A man has been sentenced by a Belgium court to 12-months imprisonment and has been fined 1,600€ for attempting to get around pandemic travel rules by using a fake test certificate. The man was, in fact, actively infected with COVID-19 when he flew to Belgium despite local rules dictating that all travellers have a negative PCR or rapid antigen test result before boarding a plane to the country.
Eleven further defendants received a six-month prison sentence and a fine of 1,600€ each for forgery of documents, or in the case of defendants who presented a faked digital certificate, forgery of computer science, reported Belgium news site Aviation24.
Border guards at Brussels Airport have caught 820 using forged test certificates in the last few months and the vast majority accept an immediate 750€ fine to escape further prosecution. Around 20 per cent of those who are caught, however, contest the fine and are sent to court.
Prosecutors are pursuing cases against 160 people and a criminal court dealt with the first group from that backlog on Wednesday.
Most of the defendants didn’t show up at court but one woman pleaded her innocence and was handed down a six month suspended sentence and an 800€ fine. Three other defendants were ordered to complete 60 hours of community service each.
In its ruling, the court concluded that there are “few such textbooks of uninhibited selfish behaviour.” Those who were found guilty on Wednesday had “deliberately endangered society by placing their own freedom to travel above the public interest,” Aviation24 reported.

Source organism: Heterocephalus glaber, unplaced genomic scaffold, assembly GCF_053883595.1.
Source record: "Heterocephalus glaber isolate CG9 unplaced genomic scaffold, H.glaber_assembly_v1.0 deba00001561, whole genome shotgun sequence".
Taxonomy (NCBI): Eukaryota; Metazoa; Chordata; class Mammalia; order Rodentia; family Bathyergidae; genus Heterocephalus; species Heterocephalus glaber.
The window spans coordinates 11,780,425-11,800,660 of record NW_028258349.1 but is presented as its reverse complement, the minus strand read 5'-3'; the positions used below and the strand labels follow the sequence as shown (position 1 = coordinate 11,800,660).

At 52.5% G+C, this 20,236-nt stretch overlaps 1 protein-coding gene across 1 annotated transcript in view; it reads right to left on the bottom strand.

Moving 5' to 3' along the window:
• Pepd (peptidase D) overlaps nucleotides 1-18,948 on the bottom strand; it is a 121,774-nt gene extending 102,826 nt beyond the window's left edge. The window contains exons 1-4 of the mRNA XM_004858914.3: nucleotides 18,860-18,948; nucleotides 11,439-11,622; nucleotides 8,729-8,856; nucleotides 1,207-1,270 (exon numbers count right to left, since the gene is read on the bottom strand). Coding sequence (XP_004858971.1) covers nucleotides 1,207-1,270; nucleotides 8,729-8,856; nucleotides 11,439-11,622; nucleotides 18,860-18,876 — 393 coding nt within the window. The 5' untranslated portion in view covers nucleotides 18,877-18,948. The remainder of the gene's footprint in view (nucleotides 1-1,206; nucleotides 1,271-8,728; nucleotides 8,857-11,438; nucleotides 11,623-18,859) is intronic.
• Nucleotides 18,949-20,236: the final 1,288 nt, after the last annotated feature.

Like much of Europe, Belgium is experiencing a surge in COVID-19 infections as a result of the highly transmissible Omicron variant.
Belgium uses a colour-coded traffic light system to determine travel restrictions and travellers from a high-risk Red list destination must take either a PCR test within 72 hours of travel or a rapid antigen test within a day of travel.
Despite widespread access to cheaper testing, test certificate fraud remains a very real issue. The International Air Transportation Association (IATA) had been developing an app that would link test results with an authorised test provider and verify the results but the app hasn’t become as widespread as some people in the airline industry had hoped it would.
Instead, airline check-in agents and border guards must often try to spot forged documents by looking for common telltale signs like spelling errors or other formatting issues that give the game away.
Mateusz Maszczynski honed his skills as an international flight attendant at the most prominent airline in the Middle East and has been flying throughout the COVID-19 pandemic for a well-known European airline. Matt is passionate about the aviation industry and has become an expert in passenger experience and human-centric stories. Always keeping an ear close to the ground, Matt's industry insights, analysis and news coverage is frequently relied upon by some of the biggest names in journalism.